One year after Parkland: Safety in schools still needs to be a priority
It has been one year since 17 people, including 14 children, were killed when a young gunman opened fire at Marjory Stoneman Douglas High School in Parkland, Florida. In many ways, this shooting wasn’t surprising. In 2018, as of early December, Vox reported 94 incidents of gun violence on school campuses, according to the Naval Postgraduate School, as well as 328 mass shootings, according to The Gun Violence Archive.
However, Parkland became known as the symbol of young political activists all over the nation, and why law enforcement officials and politicians are not doing nearly enough to prevent such incidents from happening.
Gun reform laws have been an important issue for America’s citizens, especially given the fact that some of the deadliest mass shootings happened within the past three years.
The Parkland tragedy, however, really highlighted the pitfalls and shortcomings of U.S. gun laws. Nikolas Cruz, who was taken into custody an hour later for the shooting, showed several red flags before he showed up at Marjory Stoneman that day, including calls from his own mother to the police, numerous uninvestigated tips to the FBI, according to The New York Times and a potential threat from a “Nikolas Cruz” channel on YouTube, the user commenting that they will be a “professional school shooter,” as reported by BuzzFeed.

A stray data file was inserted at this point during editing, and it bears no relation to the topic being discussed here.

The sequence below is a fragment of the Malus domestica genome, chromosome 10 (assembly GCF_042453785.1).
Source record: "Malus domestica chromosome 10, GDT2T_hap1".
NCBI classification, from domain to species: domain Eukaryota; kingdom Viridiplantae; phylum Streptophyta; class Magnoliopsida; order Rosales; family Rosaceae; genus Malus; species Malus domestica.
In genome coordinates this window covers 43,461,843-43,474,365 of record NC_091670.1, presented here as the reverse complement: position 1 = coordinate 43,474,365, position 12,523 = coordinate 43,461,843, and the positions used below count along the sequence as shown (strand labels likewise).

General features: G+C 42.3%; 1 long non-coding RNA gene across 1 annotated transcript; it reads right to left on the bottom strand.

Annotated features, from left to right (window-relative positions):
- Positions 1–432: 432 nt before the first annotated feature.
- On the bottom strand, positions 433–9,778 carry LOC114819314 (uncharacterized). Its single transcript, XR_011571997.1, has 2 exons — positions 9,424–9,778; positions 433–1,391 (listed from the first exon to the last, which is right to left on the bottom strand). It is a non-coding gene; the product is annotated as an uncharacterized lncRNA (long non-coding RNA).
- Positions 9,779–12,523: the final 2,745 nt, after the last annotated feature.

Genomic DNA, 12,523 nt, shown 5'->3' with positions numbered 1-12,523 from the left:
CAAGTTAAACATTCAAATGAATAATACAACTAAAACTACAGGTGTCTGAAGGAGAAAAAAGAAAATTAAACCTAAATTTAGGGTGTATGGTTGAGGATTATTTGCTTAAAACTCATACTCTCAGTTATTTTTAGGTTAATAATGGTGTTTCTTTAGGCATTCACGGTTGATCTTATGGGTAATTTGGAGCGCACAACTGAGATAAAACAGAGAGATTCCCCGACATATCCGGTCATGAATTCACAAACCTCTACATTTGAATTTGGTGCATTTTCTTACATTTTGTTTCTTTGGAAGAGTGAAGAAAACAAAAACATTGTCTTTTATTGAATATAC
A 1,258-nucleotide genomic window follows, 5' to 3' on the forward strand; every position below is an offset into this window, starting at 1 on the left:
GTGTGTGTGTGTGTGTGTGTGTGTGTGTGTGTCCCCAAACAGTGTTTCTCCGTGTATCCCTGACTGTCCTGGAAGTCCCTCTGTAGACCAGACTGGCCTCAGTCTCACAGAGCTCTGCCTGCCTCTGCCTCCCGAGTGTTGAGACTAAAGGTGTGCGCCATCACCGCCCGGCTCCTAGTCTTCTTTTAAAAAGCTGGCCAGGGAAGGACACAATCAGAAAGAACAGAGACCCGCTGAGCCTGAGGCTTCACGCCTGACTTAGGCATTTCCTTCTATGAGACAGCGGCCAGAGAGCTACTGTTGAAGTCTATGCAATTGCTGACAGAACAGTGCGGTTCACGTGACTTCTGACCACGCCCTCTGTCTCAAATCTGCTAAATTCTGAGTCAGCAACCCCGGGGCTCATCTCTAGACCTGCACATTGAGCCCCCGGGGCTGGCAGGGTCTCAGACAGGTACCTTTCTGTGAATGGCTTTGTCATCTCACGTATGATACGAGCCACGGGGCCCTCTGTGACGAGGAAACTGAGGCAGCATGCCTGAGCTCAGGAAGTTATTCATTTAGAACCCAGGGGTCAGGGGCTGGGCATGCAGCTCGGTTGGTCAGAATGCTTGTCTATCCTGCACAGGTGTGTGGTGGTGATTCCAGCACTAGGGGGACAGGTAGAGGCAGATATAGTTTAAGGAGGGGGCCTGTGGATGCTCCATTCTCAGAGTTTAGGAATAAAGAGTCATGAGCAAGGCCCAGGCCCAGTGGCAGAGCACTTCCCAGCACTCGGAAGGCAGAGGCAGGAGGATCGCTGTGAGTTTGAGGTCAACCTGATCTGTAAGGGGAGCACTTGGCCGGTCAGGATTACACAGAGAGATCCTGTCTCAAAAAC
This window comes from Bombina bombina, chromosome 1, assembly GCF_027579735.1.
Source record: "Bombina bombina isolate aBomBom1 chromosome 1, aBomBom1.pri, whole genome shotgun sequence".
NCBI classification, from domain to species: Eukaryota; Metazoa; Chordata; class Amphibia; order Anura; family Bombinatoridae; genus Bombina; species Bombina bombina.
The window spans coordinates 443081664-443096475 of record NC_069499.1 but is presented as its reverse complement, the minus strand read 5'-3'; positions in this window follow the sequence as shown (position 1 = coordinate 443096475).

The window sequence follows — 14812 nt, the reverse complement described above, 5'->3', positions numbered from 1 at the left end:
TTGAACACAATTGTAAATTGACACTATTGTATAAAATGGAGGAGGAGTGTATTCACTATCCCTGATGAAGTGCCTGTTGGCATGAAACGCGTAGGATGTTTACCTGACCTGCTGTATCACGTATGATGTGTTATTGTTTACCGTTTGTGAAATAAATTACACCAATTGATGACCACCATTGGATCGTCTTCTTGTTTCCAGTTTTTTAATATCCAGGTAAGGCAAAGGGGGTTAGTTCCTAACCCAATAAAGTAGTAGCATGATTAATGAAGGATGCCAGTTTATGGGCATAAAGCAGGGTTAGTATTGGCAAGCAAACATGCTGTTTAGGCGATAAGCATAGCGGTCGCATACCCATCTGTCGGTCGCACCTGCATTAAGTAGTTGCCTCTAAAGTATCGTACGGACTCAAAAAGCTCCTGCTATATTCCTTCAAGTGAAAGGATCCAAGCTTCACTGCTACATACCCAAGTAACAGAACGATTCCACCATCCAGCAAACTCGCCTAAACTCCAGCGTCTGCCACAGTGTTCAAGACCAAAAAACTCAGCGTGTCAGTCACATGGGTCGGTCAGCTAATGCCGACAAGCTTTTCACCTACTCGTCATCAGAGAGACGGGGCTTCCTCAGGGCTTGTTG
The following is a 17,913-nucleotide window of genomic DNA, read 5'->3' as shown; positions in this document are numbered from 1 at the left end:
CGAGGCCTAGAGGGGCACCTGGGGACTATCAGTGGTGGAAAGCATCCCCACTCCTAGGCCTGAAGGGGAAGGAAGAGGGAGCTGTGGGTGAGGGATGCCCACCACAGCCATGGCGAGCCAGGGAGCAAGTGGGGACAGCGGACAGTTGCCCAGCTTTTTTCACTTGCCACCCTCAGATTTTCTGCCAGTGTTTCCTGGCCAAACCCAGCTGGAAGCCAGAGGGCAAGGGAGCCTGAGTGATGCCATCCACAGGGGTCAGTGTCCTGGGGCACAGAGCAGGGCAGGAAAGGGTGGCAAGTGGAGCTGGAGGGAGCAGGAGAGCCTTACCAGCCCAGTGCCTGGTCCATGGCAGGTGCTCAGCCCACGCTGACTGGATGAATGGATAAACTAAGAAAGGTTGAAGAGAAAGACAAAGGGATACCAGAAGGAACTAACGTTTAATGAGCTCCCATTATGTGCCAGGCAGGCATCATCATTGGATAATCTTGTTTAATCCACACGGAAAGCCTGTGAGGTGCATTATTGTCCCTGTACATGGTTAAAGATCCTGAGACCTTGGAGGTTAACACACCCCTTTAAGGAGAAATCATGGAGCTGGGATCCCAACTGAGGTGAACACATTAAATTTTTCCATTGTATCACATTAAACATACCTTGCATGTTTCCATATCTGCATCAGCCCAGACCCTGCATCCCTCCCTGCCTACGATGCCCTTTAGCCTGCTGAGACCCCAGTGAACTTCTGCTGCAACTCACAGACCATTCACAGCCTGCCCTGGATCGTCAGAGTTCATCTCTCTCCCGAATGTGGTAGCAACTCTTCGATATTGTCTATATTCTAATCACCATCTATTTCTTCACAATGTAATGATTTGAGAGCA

Cruz should not have had access to the rifle that he used in the shooting, or any gun for that matter. State politicians have finally started to pay attention, passing various gun control bills aiming to prevent minors or people considered to be “red flags” from easily accessing guns in some states, or having more in-depth background checks and waiting periods in others, according to The Times.
However, federal politicians are still disagreeing on what laws should be passed concerning guns. The government is becoming more divided, so it is not likely that Congress and President Donald Trump will be signing any major reforms concerning guns anytime soon.
On a slightly lighter note, this year has shown how powerful the youth of today can be in the face of tragedy and when they come together to fight for what they believe in.
Survivors of the Parkland shooting came together to organize the first March for Our Lives, a demonstration held by a group of student survivors on March 24 to demand stricter gun control and accountability from the leaders of the United States, according to CNN.
Survivors such as David Hogg, Emma González and Cameron Kasky banded together in a group called #NeverAgain, which helped organize the demonstration in Washington, D.C. that spurred countless other similar rallies all over the country.
The following summer, the activists traveled all over the country by bus, speaking out against the issue and also registering students to vote in the 2018 midterm elections.
The work of the survivors really struck a chord with young people all over America. Around 31 percent of voters ages 18 to 29 came out to vote in the midterms, the highest level of young voters in at least seven midterms, data from the The Center for Information and Research on Civic Learning and Engagement shows. The young vote helped decide many close elections all over the nation and helped Democrats secure wins in multiple races. Young activists and advocates are the future, and they won’t stop until change happens in America.
The power of the youth should not be underestimated, but the U.S. still has a long way to go before students and teachers can truly feel safe in their schools.
Since the Parkland shooting happened, 1,200 children have been killed at the hand of a gun, The Times reports. This number will just keep rising until stringent measures are taken.